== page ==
As work hours grow longer and transportation costs get more expensive, to be able to work from home has become the new American dream for many. But while it may be possible for people to bring work home with them or get jobs where they never have to commute again, being fully productive at home is difficult—if not impossible—without a decent workspace.
To create your own home office, you don’t even need to make any real renovations. This is great news for renters, since lease agreements typically prohibit making any major changes (many don’t even want paint on the walls). Follow these relatively simple instructions, and you’ll be set with an attractive, functional home office that didn’t cause you to empty your wallet!
Find the right space
First things first; unless you live in a studio or are living with roommates that prevent you from working elsewhere, your home office should not be in your bedroom. Many studies on sleep and productivity have shown that working in the same room you sleep in is often counterproductive and can tire you out faster. Locate a peaceful spot elsewhere in your home. A finished attic or quiet basement could work, as could an unused dining room (if you eat primarily in the kitchen or in front of the TV, why not make the so-called dining area your office?) Even just claiming a section of your living room could be a good option for you, as long as people aren’t walking through it all day.
Now, if you must work from your bedroom, do what you can to separate your workspace from your bed. At the very least, your desk should be facing away from it. You may even need to rearrange the furniture in your room so that your bed is in one end and your desk is in another. This brings us to the next tip:
Create a “room within a room”
If you don’t have a room that you can devote entirely to your home office, you’ll need to section off the space you have chosen and make it your zone of business. Fold-out screens work very well for this purpose and have the bonus of being aesthetically pleasing. You can also hang curtains from the ceiling and position furniture like bookshelves in a way that clearly separates your workspace from the rest of the room.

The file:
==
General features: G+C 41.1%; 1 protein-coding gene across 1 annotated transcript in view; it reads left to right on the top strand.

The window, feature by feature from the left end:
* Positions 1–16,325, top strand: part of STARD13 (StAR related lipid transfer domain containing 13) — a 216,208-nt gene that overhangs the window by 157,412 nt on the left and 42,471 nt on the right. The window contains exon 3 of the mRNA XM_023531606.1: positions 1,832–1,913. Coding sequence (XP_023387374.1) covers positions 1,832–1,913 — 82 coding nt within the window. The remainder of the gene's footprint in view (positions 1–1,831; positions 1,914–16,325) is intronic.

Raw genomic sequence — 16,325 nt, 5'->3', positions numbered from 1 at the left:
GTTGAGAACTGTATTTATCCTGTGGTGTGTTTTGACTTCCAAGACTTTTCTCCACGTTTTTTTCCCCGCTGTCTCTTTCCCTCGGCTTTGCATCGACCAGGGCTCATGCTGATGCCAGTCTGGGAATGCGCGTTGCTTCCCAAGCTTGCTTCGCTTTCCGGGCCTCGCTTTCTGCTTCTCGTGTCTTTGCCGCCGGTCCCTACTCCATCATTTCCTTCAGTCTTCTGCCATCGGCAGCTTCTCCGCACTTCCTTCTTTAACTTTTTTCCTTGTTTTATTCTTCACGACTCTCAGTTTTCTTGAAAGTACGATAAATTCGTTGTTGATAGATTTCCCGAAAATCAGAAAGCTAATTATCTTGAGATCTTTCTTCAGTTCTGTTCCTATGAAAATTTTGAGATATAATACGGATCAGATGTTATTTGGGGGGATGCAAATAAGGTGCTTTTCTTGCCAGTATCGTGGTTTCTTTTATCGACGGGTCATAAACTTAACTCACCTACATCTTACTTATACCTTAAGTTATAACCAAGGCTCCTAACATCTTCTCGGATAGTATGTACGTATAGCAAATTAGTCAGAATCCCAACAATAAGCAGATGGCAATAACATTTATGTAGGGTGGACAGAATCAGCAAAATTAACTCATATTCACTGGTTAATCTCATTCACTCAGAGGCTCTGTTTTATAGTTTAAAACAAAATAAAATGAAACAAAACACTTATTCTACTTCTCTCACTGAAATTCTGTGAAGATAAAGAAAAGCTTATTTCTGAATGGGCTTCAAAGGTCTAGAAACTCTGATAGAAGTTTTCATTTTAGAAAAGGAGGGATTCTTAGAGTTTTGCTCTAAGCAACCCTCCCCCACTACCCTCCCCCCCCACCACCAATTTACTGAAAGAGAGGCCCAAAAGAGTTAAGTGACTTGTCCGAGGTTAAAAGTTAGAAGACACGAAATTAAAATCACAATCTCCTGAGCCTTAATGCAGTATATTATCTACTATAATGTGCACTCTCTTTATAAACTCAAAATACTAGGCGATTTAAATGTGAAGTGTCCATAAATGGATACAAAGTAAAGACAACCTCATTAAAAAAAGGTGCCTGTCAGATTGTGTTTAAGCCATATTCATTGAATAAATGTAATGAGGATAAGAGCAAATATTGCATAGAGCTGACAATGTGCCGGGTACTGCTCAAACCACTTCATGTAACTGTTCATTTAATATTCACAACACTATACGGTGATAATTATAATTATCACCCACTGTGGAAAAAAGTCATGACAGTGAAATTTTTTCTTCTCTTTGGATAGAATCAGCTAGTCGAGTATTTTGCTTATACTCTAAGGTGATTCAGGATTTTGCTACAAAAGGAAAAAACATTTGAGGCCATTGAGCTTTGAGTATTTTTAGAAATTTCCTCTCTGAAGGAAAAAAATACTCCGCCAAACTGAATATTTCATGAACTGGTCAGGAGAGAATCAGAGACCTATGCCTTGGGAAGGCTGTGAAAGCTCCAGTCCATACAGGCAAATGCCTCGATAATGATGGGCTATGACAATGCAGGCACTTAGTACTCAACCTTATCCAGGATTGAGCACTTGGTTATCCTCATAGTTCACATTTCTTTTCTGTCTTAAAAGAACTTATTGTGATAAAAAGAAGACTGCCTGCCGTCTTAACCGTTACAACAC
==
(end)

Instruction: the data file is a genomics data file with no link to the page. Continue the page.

Get a desk
It’s true that not every person needs a desk to do their job, but those people are few and far between. Working while lounging on a couch can be tempting, as can working from a cheap table and old chair. But you can do better for yourself, and there are plenty of desks out there that won’t break your budget. Hit up the thrift stores and yard sales. If you don’t want to go the used route, check out discount retailers like Overstock.com.
Use your resources
While we’re on the topic of furnishings, look through what you already own for the basics. Chances are you already have a lamp you can use, pen/pencil holders, a stapler, a clock, extra paper, etc.
Make sure you’re connected
Most working professionals today require a computer to do their job in the first place, much less do it from him. Therefore, it is imperative that the space you choose has nearby outlets and a power strip with a surge protector. You will also need to check your Internet access and make sure it works well in that spot. To save money, avoid getting a new landline phone. Your cell will work just fine (but be sure your voicemail message clearly states who you are and is professional). Especially if you live with multiple roommates or have a family, your house’s landline will not be sufficient. Use that for non-professional purposes only.
Your office should always be a pleasant space to be in, and by working from home, you can truly make it your own. Everything should be nice to look at, but also motivational—framed inspirational posters and photos of family and friends work well, as do framed diplomas and education certificates.
If you want a home office but are still looking for that new home, use RentFinder’s search tool today.